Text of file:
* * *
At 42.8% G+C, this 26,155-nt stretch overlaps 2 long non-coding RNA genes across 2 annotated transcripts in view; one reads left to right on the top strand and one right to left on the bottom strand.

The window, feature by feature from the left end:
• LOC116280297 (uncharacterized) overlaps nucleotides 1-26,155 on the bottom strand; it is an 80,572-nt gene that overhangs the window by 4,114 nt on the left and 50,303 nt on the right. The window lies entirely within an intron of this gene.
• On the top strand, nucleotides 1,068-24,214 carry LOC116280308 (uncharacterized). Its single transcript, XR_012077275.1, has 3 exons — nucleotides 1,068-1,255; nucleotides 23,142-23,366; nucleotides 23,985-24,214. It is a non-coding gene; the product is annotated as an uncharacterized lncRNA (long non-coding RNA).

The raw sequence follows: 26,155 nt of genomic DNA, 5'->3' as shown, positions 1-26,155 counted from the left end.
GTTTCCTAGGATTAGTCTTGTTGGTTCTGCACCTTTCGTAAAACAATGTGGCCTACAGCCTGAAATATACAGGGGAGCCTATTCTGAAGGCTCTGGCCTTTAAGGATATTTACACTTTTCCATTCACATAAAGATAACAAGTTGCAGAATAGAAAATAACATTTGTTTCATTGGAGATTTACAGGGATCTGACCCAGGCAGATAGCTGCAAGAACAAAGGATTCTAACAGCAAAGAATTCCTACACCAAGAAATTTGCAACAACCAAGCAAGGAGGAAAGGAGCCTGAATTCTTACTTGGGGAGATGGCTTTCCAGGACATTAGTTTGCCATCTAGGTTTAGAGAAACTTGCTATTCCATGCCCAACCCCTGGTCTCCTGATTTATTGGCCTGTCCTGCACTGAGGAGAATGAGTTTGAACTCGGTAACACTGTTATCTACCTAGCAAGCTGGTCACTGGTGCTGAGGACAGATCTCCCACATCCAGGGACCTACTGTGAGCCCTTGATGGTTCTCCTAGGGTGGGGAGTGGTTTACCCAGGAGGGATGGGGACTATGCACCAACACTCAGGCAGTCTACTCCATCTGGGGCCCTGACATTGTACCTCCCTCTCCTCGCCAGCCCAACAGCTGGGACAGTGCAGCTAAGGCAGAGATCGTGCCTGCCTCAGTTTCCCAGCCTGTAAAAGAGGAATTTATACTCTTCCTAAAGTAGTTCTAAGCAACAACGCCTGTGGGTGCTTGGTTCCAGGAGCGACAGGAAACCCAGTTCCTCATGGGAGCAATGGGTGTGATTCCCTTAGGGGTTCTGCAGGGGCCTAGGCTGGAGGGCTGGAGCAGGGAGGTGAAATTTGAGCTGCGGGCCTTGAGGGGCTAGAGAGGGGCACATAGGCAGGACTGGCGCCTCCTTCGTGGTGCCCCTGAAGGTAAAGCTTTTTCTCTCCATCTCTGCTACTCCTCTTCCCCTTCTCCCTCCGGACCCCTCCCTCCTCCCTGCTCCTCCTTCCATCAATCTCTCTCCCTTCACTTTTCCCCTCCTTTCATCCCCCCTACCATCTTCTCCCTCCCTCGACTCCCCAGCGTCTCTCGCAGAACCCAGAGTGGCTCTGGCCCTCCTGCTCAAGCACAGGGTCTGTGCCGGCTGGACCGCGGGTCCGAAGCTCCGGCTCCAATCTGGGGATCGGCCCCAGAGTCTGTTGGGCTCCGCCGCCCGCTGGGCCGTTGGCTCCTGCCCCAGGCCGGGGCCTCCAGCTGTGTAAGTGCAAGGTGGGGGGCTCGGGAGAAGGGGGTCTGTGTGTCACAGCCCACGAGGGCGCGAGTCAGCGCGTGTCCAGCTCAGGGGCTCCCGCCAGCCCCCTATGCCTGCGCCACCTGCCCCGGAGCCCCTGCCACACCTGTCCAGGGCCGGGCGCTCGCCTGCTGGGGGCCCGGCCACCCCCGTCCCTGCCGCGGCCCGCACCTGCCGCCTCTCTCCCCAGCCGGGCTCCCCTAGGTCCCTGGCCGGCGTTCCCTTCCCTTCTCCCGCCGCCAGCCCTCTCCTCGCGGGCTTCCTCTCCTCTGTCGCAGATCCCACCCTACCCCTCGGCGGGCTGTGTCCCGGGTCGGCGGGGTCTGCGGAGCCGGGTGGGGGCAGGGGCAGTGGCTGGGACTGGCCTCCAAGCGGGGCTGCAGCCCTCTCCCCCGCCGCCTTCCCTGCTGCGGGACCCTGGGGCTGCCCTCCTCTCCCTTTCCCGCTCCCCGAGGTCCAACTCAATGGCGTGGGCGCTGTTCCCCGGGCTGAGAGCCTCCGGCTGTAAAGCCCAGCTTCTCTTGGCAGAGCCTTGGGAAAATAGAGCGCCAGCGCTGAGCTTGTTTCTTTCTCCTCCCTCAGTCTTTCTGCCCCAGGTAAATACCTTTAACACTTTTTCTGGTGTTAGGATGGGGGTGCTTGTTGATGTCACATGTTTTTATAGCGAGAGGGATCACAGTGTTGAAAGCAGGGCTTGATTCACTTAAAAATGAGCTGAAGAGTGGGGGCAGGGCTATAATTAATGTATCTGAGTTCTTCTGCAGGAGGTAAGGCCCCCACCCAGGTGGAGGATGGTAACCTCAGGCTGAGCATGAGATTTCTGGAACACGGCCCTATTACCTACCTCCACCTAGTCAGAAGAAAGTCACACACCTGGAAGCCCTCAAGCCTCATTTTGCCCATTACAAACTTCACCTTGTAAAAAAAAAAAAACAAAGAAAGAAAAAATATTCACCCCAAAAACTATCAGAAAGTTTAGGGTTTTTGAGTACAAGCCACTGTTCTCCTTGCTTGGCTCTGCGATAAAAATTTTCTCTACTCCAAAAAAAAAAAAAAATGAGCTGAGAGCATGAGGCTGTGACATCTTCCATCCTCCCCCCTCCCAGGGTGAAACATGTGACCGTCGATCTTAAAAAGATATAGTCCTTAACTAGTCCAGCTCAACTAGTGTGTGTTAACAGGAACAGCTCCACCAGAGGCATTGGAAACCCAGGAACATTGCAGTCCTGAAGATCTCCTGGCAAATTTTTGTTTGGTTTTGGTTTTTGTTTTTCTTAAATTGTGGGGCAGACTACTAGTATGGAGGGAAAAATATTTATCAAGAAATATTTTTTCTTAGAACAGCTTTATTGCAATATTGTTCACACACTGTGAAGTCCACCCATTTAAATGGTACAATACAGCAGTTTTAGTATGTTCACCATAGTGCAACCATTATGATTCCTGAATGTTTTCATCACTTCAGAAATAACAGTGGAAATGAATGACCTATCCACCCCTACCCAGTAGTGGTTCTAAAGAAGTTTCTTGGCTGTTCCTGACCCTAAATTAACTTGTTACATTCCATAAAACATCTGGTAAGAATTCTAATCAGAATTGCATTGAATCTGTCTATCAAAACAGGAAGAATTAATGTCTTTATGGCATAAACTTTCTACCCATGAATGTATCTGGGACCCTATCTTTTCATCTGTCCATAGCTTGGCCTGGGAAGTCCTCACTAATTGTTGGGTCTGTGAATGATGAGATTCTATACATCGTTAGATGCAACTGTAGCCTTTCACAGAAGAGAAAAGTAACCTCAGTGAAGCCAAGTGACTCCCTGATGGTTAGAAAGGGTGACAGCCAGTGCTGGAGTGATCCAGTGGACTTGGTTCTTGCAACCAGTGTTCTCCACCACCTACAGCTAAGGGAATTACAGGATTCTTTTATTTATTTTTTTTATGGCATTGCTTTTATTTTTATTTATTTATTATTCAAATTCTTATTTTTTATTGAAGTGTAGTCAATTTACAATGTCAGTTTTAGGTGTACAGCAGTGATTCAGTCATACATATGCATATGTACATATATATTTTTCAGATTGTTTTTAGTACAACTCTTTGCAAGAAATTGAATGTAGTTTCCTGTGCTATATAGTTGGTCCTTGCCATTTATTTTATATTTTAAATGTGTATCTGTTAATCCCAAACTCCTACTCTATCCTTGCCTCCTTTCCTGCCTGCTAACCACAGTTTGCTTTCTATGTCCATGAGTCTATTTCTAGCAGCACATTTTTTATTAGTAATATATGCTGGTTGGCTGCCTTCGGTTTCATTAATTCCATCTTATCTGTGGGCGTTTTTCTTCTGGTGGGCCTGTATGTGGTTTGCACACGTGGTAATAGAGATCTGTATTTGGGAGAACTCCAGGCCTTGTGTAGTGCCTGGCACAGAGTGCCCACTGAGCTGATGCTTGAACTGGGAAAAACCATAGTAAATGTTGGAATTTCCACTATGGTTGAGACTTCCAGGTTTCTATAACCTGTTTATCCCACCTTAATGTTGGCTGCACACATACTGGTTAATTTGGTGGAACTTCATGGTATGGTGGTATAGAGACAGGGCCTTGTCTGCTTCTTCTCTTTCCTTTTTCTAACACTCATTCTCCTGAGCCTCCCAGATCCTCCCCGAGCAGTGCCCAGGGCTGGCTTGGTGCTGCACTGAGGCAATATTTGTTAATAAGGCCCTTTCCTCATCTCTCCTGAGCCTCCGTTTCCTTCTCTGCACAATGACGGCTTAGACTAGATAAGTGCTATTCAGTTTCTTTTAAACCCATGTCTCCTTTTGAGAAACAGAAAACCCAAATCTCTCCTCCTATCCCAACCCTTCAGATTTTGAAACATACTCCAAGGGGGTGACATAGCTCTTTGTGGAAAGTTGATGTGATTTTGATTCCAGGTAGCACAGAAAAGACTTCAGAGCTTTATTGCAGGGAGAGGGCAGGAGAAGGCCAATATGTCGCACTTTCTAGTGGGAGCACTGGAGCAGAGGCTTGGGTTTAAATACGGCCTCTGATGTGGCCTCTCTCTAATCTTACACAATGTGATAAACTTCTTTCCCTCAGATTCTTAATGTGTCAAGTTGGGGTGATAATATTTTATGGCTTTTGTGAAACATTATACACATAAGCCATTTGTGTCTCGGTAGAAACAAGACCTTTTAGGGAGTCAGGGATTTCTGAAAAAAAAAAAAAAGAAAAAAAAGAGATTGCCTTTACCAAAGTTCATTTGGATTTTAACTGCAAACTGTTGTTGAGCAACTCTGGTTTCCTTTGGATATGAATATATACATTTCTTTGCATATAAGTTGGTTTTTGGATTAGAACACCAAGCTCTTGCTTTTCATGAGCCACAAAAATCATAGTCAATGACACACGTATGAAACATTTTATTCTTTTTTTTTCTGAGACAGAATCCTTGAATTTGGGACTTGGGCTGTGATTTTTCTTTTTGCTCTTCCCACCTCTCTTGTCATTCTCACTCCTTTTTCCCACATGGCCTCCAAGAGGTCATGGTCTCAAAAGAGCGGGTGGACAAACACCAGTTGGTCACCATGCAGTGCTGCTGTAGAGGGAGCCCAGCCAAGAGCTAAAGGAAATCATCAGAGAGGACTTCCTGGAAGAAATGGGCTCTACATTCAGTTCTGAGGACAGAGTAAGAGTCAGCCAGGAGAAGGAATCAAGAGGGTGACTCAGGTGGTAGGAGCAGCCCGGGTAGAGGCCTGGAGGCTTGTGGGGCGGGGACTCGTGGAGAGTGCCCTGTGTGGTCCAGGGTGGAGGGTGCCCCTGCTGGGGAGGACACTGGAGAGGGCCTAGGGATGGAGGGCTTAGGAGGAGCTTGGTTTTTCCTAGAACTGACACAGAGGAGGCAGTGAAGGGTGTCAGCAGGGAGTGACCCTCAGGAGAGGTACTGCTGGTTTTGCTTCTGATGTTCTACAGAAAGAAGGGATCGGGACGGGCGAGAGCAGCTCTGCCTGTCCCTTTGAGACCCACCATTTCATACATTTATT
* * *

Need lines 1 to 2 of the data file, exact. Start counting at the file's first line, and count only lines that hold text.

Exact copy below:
At 42.8% G+C, this 26,155-nt stretch overlaps 2 long non-coding RNA genes across 2 annotated transcripts in view; one reads left to right on the top strand and one right to left on the bottom strand.

The window, feature by feature from the left end: